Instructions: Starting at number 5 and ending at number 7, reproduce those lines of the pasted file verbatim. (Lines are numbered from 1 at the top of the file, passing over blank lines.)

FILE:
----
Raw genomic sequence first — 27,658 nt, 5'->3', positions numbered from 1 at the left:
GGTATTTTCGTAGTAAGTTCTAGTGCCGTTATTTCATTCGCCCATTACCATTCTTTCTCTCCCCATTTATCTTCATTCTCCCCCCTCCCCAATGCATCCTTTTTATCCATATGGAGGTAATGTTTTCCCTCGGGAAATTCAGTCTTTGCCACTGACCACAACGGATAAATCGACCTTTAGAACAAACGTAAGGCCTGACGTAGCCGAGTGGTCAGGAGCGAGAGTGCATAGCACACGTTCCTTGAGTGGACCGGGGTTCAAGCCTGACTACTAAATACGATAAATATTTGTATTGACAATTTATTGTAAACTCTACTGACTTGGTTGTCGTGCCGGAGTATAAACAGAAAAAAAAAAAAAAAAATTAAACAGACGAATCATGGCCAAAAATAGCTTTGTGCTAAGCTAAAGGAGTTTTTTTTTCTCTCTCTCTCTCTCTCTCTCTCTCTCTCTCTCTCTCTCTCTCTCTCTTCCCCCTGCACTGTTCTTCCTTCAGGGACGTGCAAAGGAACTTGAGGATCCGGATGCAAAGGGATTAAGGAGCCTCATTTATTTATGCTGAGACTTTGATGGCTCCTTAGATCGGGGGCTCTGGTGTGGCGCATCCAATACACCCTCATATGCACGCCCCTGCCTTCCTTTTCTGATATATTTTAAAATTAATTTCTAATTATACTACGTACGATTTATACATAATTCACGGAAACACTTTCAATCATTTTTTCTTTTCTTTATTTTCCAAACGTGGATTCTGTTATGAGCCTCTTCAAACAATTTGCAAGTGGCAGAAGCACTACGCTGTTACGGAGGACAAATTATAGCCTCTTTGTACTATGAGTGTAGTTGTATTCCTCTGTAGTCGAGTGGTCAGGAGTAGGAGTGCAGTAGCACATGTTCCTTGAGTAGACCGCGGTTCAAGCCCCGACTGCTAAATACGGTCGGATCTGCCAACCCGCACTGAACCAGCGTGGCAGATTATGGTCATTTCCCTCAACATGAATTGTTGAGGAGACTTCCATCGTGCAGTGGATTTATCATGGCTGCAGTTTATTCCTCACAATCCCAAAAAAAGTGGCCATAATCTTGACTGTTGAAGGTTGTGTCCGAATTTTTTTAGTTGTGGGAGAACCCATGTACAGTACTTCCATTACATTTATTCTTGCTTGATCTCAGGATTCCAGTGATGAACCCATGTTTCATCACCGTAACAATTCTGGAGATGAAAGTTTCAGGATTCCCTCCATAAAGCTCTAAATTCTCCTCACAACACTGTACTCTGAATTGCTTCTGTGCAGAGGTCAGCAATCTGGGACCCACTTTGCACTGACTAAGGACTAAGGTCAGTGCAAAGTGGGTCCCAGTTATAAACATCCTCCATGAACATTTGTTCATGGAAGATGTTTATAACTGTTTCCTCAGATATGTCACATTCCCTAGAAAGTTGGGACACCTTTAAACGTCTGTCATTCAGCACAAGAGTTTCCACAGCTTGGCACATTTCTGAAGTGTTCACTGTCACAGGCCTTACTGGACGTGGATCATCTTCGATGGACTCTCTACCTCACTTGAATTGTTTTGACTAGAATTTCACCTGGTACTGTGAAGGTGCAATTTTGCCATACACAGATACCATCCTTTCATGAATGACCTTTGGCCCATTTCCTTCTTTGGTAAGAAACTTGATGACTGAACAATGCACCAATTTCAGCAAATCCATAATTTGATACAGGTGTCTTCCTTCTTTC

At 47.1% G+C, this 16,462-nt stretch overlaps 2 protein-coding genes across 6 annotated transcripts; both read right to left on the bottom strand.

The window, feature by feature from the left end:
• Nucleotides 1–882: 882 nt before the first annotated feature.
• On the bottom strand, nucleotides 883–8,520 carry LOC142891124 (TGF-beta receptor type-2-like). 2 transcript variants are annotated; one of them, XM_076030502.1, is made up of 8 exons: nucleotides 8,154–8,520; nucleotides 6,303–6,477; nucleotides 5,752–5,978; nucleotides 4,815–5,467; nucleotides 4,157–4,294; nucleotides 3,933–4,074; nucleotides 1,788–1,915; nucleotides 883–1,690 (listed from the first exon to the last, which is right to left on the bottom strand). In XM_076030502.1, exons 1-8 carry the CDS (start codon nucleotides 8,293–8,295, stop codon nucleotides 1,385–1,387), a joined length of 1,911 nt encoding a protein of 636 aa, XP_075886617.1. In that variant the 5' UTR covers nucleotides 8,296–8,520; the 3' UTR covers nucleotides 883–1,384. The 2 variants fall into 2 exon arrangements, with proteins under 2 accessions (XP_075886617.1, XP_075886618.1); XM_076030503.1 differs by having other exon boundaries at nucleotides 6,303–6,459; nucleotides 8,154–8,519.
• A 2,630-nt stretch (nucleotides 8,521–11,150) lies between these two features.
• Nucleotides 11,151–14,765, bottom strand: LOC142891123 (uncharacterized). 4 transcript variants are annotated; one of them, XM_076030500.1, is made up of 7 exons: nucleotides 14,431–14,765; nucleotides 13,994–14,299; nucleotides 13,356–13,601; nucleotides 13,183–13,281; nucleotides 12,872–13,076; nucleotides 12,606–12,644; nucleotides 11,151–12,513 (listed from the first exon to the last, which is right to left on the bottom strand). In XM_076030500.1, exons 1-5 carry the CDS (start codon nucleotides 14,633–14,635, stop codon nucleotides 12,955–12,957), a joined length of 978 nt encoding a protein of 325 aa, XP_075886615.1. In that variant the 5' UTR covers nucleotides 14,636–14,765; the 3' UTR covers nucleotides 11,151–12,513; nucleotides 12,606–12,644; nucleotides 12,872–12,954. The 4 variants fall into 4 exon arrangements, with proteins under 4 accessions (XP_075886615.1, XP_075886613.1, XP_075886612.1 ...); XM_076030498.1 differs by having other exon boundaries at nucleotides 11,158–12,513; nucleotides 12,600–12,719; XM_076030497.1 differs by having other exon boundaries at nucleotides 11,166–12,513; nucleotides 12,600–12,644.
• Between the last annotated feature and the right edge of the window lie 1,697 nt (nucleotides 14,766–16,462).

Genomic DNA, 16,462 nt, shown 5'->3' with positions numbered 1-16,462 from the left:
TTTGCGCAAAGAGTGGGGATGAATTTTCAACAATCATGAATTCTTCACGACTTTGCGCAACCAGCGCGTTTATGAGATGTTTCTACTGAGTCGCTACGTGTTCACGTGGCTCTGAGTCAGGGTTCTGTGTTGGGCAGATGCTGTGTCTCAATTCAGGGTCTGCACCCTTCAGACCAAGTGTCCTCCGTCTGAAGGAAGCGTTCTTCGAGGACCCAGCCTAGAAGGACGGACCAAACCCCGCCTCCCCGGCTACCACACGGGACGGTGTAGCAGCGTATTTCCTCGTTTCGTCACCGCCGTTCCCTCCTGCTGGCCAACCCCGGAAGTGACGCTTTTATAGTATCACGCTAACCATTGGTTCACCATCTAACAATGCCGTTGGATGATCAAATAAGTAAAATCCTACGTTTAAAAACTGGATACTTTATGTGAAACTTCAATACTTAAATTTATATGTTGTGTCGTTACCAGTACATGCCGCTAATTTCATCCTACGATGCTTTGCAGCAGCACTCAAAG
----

• Nucleotides 1–882: 882 nt before the first annotated feature.
• On the bottom strand, nucleotides 883–8,520 carry LOC142891124 (TGF-beta receptor type-2-like). 2 transcript variants are annotated; one of them, XM_076030502.1, is made up of 8 exons: nucleotides 8,154–8,520; nucleotides 6,303–6,477; nucleotides 5,752–5,978; nucleotides 4,815–5,467; nucleotides 4,157–4,294; nucleotides 3,933–4,074; nucleotides 1,788–1,915; nucleotides 883–1,690 (listed from the first exon to the last, which is right to left on the bottom strand). In XM_076030502.1, exons 1-8 carry the CDS (start codon nucleotides 8,293–8,295, stop codon nucleotides 1,385–1,387), a joined length of 1,911 nt encoding a protein of 636 aa, XP_075886617.1. In that variant the 5' UTR covers nucleotides 8,296–8,520; the 3' UTR covers nucleotides 883–1,384. The 2 variants fall into 2 exon arrangements, with proteins under 2 accessions (XP_075886617.1, XP_075886618.1); XM_076030503.1 differs by having other exon boundaries at nucleotides 6,303–6,459; nucleotides 8,154–8,519.
• A 2,630-nt stretch (nucleotides 8,521–11,150) lies between these two features.